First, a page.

- Double vision from just one eye
- Sudden change of vision in only one eye
- Triple ghost images
Diagnosing keratoconus in San Leandro
Dr. Chirag R. Patel will perform a thorough and detailed eye exam in order to diagnose keratoconus. It is essential to inform us about any symptoms that you’ve noticed. In order to diagnose a corneal disorder, we will use Computerized Corneal Topography to measure the shape of your cornea. This device records an image of your cornea and analyzes the surface instantly. As the leading keratoconus specialist doctor in San Leandro, we equip our office with the latest corneal mapping technologies in order to ensure a precise diagnosis.
Keratoconus treatment in San Leandro
We are proud to offer progressive, effective treatments for keratoconus. Generally, the initial treatment is to prescribe eyeglasses to correct your vision. Once eyeglasses are no longer helpful, we will fit you with rigid gas permeable contact lenses that gently flatten your bulging cornea. This can help improve vision significantly. To ensure the most comfortable fit, our keratoconus specialist will use the measurements from your corneal topography mapping to make customized contacts.
If your disease progresses to the point that contact lenses are no longer able to sufficiently sharpen your vision, we offer alternative, advanced treatments in our San Leandro eye care clinic:
Scleral contact lenses have an extra-wide diameter that vaults over the entire cornea and rests on the whites of your eyes (the sclera). Many patients experience greater comfort with sclerals, because they do not touch the corneal surface, and they generally move around less when you move your eyes. If your keratoconus worsens, we will refit your scleral lenses accordingly.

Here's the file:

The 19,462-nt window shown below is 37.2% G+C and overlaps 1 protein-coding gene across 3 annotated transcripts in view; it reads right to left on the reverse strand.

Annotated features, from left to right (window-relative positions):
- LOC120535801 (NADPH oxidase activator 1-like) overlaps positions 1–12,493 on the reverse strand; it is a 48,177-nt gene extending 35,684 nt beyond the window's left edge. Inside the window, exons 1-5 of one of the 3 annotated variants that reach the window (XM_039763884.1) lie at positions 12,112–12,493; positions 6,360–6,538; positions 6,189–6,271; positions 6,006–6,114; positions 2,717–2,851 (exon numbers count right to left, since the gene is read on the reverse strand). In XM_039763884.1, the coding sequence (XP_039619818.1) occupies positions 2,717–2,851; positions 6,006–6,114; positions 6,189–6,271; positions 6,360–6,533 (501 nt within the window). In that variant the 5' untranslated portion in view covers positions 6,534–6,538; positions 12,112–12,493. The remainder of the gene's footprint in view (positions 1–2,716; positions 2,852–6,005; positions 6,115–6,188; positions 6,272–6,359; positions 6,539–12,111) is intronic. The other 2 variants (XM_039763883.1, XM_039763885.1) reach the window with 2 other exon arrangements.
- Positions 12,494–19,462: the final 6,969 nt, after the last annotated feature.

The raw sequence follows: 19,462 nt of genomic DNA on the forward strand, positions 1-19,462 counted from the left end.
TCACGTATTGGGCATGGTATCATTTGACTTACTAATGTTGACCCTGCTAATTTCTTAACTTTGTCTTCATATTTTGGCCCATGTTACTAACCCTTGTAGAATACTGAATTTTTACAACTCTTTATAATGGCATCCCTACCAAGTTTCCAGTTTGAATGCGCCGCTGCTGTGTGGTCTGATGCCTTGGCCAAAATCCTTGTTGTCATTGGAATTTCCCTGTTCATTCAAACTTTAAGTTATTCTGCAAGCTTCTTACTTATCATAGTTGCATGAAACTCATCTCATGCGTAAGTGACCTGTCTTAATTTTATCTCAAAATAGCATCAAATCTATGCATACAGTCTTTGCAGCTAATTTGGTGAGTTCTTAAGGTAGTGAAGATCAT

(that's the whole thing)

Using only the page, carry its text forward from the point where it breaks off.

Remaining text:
During a quick surgical procedure (about 10 minutes), small plastic inserts called intacs are placed under the eye’s surface in the edges of the cornea. Intacs can help reshape the cornea to provide sharper vision. This treatment of keratoconus may be advised for patients who have lost functional eyesight. Intacs can postpone the need for a corneal transplant.
PTK for severe keratoconus
Keratoconus that has progressed severely overstretches the collagen fibers and can lead to extreme scarring. If the back tissues of your cornea tear as a result, inflammation can occur, which usually takes months to disappear. During that time, a large scar generally forms. PTK, a procedure that our keratoconus specialist in San Leandro performs, can smooth out this scar and promote higher comfort when wearing contact lenses.
Corneal collagen crosslinking
Collagen cross-linking, an FDA-approved procedure, is a safe and effective way to improve vision in people with keratoconus. It aims to strengthen the cornea in order to stop the corneal bulge from worsening. To do corneal cross-linking, our keratoconus specialist will apply a special solution of riboflavin (B-vitamin) on your cornea for about a half-hour. Then, your eyes will be exposed to UV light for approximately 10-30 minutes. Afterwards, it usually takes about one month to see visual improvement.
A corneal transplant is generally the last resort treatment for keratoconus. During this surgery, your eye surgeon will remove the center of the cornea and replace it with a donor cornea, which is stitched into place. Following the procedure, you’ll need to wear contacts to achieve clear vision.